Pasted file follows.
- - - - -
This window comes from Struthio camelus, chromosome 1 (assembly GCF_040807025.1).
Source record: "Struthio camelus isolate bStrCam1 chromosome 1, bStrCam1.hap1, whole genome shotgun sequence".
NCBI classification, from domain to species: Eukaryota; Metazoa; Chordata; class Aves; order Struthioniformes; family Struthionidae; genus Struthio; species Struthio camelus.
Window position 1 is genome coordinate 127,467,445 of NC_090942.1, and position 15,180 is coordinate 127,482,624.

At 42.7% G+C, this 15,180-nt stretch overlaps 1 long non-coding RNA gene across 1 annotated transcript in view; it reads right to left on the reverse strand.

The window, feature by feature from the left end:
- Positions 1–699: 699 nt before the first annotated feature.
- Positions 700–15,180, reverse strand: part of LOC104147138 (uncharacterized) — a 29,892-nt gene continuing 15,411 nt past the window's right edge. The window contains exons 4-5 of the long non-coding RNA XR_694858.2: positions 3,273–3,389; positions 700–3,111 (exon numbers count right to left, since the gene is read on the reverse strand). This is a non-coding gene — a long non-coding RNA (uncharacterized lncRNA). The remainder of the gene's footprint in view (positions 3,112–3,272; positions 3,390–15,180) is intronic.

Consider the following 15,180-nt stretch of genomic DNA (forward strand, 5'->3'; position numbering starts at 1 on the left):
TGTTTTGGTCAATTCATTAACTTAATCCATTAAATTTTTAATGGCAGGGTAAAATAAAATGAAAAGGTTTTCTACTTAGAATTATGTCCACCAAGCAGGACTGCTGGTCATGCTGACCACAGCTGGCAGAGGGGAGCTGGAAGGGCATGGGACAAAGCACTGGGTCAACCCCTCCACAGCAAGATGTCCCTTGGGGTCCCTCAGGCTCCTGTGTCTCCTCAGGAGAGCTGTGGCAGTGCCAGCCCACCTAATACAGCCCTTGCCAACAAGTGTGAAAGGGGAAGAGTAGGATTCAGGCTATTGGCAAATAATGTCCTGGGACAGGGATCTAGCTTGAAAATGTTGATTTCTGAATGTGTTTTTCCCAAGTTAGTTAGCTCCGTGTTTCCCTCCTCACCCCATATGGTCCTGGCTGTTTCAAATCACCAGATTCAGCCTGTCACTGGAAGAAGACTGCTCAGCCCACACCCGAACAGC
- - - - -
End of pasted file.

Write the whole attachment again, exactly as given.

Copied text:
This window comes from Struthio camelus, chromosome 1 (assembly GCF_040807025.1).
Source record: "Struthio camelus isolate bStrCam1 chromosome 1, bStrCam1.hap1, whole genome shotgun sequence".
NCBI classification, from domain to species: Eukaryota; Metazoa; Chordata; class Aves; order Struthioniformes; family Struthionidae; genus Struthio; species Struthio camelus.
Window position 1 is genome coordinate 127,467,445 of NC_090942.1, and position 15,180 is coordinate 127,482,624.

At 42.7% G+C, this 15,180-nt stretch overlaps 1 long non-coding RNA gene across 1 annotated transcript in view; it reads right to left on the reverse strand.

The window, feature by feature from the left end:
- Positions 1–699: 699 nt before the first annotated feature.
- Positions 700–15,180, reverse strand: part of LOC104147138 (uncharacterized) — a 29,892-nt gene continuing 15,411 nt past the window's right edge. The window contains exons 4-5 of the long non-coding RNA XR_694858.2: positions 3,273–3,389; positions 700–3,111 (exon numbers count right to left, since the gene is read on the reverse strand). This is a non-coding gene — a long non-coding RNA (uncharacterized lncRNA). The remainder of the gene's footprint in view (positions 3,112–3,272; positions 3,390–15,180) is intronic.

Consider the following 15,180-nt stretch of genomic DNA (forward strand, 5'->3'; position numbering starts at 1 on the left):
TGTTTTGGTCAATTCATTAACTTAATCCATTAAATTTTTAATGGCAGGGTAAAATAAAATGAAAAGGTTTTCTACTTAGAATTATGTCCACCAAGCAGGACTGCTGGTCATGCTGACCACAGCTGGCAGAGGGGAGCTGGAAGGGCATGGGACAAAGCACTGGGTCAACCCCTCCACAGCAAGATGTCCCTTGGGGTCCCTCAGGCTCCTGTGTCTCCTCAGGAGAGCTGTGGCAGTGCCAGCCCACCTAATACAGCCCTTGCCAACAAGTGTGAAAGGGGAAGAGTAGGATTCAGGCTATTGGCAAATAATGTCCTGGGACAGGGATCTAGCTTGAAAATGTTGATTTCTGAATGTGTTTTTCCCAAGTTAGTTAGCTCCGTGTTTCCCTCCTCACCCCATATGGTCCTGGCTGTTTCAAATCACCAGATTCAGCCTGTCACTGGAAGAAGACTGCTCAGCCCACACCCGAACAGC